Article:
Friends and Friendship


Some time ago I did a survey on “What Would You Like Me To Write About in MIND MATTERS News”. The topic of Friends and Friendship came up a few times. I have baulked at writing about this (until now) for two reasons. One is that it is such a huge topic, however I have someone who started me off – my gorgeous wife Sandra. She is my best and truest friend and I consider myself extremely lucky to have her love and friendship.

And the second is that I may strike a raw nerve with some readers. If that is the case please keep reading because there may be some words of encouragement that can help no matter what situation we find ourselves in.

Where do Friends Come From?
How much control do we have over who becomes … or who remain … our friends?� Certain people are randomly thrust upon us – or happen to be in our sphere of people we meet – when we are at school, but ultimately it is our own personal choice which of those people we pursue as friends and remain friends with.

These friendships we have during the teenage years are often more intense than at any other time in our life and indeed at that time of life are often the most important relationships to us – even more so sometimes than family.� Some of the friendships we forge during our childhood and teenage years are cemented strongly enough to last for ever.� I count my wife Sandra as very fortunate for she has as her two best girlfriends one she has known since she was 3 years old and another that she has had since she was 13 years old. In fact this trio are inseparable and have been so for half a century.

I was a later starter than Sandra however I still consider myself fortunate. The 4 years bonding that I had with 60 other guys with the shared experience of going through Duntroon Military College has had a profound effect on my own life. I have always had reunions to go to, share a drink at different times or am able to make a telephone call to any one of 60 guys.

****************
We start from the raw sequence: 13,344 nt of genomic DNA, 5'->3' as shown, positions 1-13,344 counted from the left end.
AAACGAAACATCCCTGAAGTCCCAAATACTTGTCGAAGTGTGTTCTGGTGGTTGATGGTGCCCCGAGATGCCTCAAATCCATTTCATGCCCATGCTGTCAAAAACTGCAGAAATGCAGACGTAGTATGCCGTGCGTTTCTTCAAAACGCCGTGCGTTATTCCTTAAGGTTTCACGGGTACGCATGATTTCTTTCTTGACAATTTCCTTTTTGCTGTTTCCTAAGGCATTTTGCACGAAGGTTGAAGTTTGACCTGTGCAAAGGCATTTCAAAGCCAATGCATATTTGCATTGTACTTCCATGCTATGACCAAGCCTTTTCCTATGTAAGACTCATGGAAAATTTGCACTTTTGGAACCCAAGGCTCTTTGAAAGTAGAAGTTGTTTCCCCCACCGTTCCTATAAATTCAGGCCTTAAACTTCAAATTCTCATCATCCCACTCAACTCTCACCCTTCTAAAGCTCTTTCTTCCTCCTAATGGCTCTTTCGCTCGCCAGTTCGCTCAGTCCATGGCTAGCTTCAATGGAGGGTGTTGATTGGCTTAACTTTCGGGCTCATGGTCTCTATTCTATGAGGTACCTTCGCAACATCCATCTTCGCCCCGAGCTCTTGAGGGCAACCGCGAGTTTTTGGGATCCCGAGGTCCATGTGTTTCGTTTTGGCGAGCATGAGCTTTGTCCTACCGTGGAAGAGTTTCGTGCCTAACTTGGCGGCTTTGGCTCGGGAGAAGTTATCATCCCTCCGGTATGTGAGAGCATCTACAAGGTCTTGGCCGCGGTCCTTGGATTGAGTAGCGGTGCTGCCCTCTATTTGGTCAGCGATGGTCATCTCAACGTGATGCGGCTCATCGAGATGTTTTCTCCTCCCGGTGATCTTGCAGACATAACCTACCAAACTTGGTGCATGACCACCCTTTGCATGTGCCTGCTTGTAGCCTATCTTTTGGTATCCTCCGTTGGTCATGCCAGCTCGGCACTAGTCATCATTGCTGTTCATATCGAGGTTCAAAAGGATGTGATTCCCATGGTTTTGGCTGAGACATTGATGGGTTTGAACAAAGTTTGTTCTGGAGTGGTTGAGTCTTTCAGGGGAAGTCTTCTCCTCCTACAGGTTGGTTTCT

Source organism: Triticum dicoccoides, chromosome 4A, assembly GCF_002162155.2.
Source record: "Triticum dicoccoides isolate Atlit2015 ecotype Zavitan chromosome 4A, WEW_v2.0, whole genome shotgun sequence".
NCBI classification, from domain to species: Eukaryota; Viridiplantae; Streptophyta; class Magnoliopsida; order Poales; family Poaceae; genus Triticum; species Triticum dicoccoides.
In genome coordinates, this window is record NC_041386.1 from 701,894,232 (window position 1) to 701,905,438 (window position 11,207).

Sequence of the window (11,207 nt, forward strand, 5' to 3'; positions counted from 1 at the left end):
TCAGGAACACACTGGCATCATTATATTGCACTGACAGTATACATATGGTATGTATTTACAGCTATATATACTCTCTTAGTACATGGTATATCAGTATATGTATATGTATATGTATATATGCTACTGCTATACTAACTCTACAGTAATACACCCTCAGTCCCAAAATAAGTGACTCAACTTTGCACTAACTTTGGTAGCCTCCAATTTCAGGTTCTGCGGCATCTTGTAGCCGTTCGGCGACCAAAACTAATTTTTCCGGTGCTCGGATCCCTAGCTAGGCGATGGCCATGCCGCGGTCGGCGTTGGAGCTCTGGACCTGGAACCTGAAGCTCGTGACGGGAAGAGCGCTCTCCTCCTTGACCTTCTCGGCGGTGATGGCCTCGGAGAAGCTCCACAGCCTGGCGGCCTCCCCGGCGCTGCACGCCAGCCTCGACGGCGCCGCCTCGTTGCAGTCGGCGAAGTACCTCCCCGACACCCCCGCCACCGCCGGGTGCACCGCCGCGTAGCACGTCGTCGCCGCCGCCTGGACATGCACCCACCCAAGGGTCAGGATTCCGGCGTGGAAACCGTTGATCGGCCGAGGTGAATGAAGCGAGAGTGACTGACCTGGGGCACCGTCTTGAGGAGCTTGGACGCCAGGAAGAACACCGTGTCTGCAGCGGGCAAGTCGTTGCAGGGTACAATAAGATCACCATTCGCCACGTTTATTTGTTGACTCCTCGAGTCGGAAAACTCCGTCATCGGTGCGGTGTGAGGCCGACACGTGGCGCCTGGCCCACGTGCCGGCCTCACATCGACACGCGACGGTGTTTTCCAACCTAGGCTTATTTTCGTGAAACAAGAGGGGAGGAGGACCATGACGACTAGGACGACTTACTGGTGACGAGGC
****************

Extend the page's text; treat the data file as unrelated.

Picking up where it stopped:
Later in life as we develop our own interests we may join sports, social, church, music etc… clubs or associations and this then puts us in the midst of people who have similar interests to our own.� This then narrows the randomness of people we may become friends with.� The same can be said when we start a job or a career.� The people we meet through work can often become good friends.
Looking for a Partner or for Friends

Many people cope with loneliness and do not find it an issue.� One of the main reasons for this may be because they are quite happy with themselves and do not consider themselves as lonely and indeed develop a strong sense of independence. This group of people “take responsibility for themselves” and don’t have a need to look outside themselves. Some are content with casual social acquaintances.� Are these people “happy”? Some are!

Often acquaintances, friends or partners are actively sought – and is that OK? Of course it is. My advice is always to start with yourself by “loving yourself” (in other words “take responsibility for yourself”.)� I have said in a meditation that you have to live with yourself for the rest of your life so you might as well “love yourself” and in any event if you don’t “love yourself” how can you expect others to “love you” or attract others into your life?

So, where to look? I would always look in the areas of “life interest” that you have. I am thinking of things like joining a bushwalking club, perhaps a sporting organisation, perhaps a bridge or theatre club, perhaps a community service club. How do you look? Just by joining the club and giving of yourself and be willing to listen to others.

Is it Important to Have Friends?

Studies have shown that having a good network of friends can enhance our happiness and general well-being and even improve our prospects of a long and healthy life. (Studies have also shown the opposite to be true – loneliness and a lack of friends and social support can be linked to various health breakdowns and a bleaker outlook to life.)

Another good reason to have friends that most of us have heard is … “A trouble shared is a trouble halved” and how true it is. What a wonderful relief and comfort it is to share our innermost thoughts, fears and concerns with a true and trusted friend. What a blessing it is to have a friend with whom to share our thoughts. Many people bottle up things like “trauma” and you know from my own story that this can lead to Post Traumatic Stress Disorder whereas, the real answer is to “talk about it”.
Beware or Be Aware!